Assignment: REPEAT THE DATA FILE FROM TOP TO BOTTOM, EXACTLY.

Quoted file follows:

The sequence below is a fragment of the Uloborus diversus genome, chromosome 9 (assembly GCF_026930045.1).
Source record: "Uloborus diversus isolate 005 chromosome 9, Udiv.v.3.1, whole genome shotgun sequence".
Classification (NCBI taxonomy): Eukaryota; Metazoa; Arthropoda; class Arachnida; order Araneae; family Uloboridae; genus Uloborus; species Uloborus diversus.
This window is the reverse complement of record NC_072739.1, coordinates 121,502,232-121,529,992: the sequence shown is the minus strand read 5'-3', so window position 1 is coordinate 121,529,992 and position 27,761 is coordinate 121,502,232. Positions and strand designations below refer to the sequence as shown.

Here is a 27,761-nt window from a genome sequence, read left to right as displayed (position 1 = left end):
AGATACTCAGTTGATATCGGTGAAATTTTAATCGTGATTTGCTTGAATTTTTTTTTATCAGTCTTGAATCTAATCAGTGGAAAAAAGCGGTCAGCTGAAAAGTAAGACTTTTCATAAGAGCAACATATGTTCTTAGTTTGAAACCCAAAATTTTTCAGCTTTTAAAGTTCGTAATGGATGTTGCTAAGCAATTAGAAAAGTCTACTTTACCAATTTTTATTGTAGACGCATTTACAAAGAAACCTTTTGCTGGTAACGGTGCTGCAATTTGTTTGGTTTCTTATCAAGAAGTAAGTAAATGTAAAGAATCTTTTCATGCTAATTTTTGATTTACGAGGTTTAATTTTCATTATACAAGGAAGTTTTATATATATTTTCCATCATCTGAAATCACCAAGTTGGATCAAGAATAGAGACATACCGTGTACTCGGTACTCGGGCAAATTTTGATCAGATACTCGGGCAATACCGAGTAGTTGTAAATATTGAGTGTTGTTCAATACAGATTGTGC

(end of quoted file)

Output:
The sequence below is a fragment of the Uloborus diversus genome, chromosome 9 (assembly GCF_026930045.1).
Source record: "Uloborus diversus isolate 005 chromosome 9, Udiv.v.3.1, whole genome shotgun sequence".
Classification (NCBI taxonomy): Eukaryota; Metazoa; Arthropoda; class Arachnida; order Araneae; family Uloboridae; genus Uloborus; species Uloborus diversus.
This window is the reverse complement of record NC_072739.1, coordinates 121,502,232-121,529,992: the sequence shown is the minus strand read 5'-3', so window position 1 is coordinate 121,529,992 and position 27,761 is coordinate 121,502,232. Positions and strand designations below refer to the sequence as shown.

Here is a 27,761-nt window from a genome sequence, read left to right as displayed (position 1 = left end):
AGATACTCAGTTGATATCGGTGAAATTTTAATCGTGATTTGCTTGAATTTTTTTTTATCAGTCTTGAATCTAATCAGTGGAAAAAAGCGGTCAGCTGAAAAGTAAGACTTTTCATAAGAGCAACATATGTTCTTAGTTTGAAACCCAAAATTTTTCAGCTTTTAAAGTTCGTAATGGATGTTGCTAAGCAATTAGAAAAGTCTACTTTACCAATTTTTATTGTAGACGCATTTACAAAGAAACCTTTTGCTGGTAACGGTGCTGCAATTTGTTTGGTTTCTTATCAAGAAGTAAGTAAATGTAAAGAATCTTTTCATGCTAATTTTTGATTTACGAGGTTTAATTTTCATTATACAAGGAAGTTTTATATATATTTTCCATCATCTGAAATCACCAAGTTGGATCAAGAATAGAGACATACCGTGTACTCGGTACTCGGGCAAATTTTGATCAGATACTCGGGCAATACCGAGTAGTTGTAAATATTGAGTGTTGTTCAATACAGATTGTGC